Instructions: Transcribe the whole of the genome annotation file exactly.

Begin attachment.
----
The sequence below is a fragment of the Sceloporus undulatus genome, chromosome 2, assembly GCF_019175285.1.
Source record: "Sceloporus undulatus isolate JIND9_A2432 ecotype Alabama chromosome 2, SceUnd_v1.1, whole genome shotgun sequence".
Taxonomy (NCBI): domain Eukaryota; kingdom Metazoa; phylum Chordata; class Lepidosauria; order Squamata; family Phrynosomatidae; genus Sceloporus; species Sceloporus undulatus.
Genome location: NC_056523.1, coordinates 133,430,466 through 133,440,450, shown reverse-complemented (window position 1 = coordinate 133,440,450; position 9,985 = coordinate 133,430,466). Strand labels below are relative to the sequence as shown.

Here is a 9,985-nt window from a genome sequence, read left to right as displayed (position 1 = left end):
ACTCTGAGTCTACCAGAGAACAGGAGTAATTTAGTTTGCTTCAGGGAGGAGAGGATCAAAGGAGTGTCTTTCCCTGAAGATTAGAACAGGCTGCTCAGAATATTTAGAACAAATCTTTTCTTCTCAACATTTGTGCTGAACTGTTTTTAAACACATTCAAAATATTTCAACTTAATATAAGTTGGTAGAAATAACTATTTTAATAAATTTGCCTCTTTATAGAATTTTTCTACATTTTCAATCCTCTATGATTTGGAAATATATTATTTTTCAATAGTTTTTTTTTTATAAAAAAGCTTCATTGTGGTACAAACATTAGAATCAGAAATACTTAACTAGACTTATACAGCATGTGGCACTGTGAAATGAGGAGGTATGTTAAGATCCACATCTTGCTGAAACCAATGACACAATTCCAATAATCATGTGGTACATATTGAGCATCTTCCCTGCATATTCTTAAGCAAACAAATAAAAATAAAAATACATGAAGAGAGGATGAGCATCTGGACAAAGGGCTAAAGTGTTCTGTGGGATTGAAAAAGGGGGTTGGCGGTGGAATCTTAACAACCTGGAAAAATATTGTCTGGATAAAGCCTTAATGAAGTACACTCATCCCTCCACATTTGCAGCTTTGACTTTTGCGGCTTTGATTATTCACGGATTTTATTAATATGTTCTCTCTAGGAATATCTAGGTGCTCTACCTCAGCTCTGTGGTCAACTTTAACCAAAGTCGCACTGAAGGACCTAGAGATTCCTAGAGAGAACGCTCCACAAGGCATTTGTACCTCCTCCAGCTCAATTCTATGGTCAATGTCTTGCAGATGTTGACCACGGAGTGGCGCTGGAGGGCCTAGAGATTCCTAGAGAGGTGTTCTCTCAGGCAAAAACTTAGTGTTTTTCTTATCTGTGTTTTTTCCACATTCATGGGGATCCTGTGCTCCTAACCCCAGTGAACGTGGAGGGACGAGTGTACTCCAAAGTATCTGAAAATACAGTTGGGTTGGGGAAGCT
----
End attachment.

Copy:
The sequence below is a fragment of the Sceloporus undulatus genome, chromosome 2, assembly GCF_019175285.1.
Source record: "Sceloporus undulatus isolate JIND9_A2432 ecotype Alabama chromosome 2, SceUnd_v1.1, whole genome shotgun sequence".
Taxonomy (NCBI): domain Eukaryota; kingdom Metazoa; phylum Chordata; class Lepidosauria; order Squamata; family Phrynosomatidae; genus Sceloporus; species Sceloporus undulatus.
Genome location: NC_056523.1, coordinates 133,430,466 through 133,440,450, shown reverse-complemented (window position 1 = coordinate 133,440,450; position 9,985 = coordinate 133,430,466). Strand labels below are relative to the sequence as shown.

Here is a 9,985-nt window from a genome sequence, read left to right as displayed (position 1 = left end):
ACTCTGAGTCTACCAGAGAACAGGAGTAATTTAGTTTGCTTCAGGGAGGAGAGGATCAAAGGAGTGTCTTTCCCTGAAGATTAGAACAGGCTGCTCAGAATATTTAGAACAAATCTTTTCTTCTCAACATTTGTGCTGAACTGTTTTTAAACACATTCAAAATATTTCAACTTAATATAAGTTGGTAGAAATAACTATTTTAATAAATTTGCCTCTTTATAGAATTTTTCTACATTTTCAATCCTCTATGATTTGGAAATATATTATTTTTCAATAGTTTTTTTTTTATAAAAAAGCTTCATTGTGGTACAAACATTAGAATCAGAAATACTTAACTAGACTTATACAGCATGTGGCACTGTGAAATGAGGAGGTATGTTAAGATCCACATCTTGCTGAAACCAATGACACAATTCCAATAATCATGTGGTACATATTGAGCATCTTCCCTGCATATTCTTAAGCAAACAAATAAAAATAAAAATACATGAAGAGAGGATGAGCATCTGGACAAAGGGCTAAAGTGTTCTGTGGGATTGAAAAAGGGGGTTGGCGGTGGAATCTTAACAACCTGGAAAAATATTGTCTGGATAAAGCCTTAATGAAGTACACTCATCCCTCCACATTTGCAGCTTTGACTTTTGCGGCTTTGATTATTCACGGATTTTATTAATATGTTCTCTCTAGGAATATCTAGGTGCTCTACCTCAGCTCTGTGGTCAACTTTAACCAAAGTCGCACTGAAGGACCTAGAGATTCCTAGAGAGAACGCTCCACAAGGCATTTGTACCTCCTCCAGCTCAATTCTATGGTCAATGTCTTGCAGATGTTGACCACGGAGTGGCGCTGGAGGGCCTAGAGATTCCTAGAGAGGTGTTCTCTCAGGCAAAAACTTAGTGTTTTTCTTATCTGTGTTTTTTCCACATTCATGGGGATCCTGTGCTCCTAACCCCAGTGAACGTGGAGGGACGAGTGTACTCCAAAGTATCTGAAAATACAGTTGGGTTGGGGAAGCT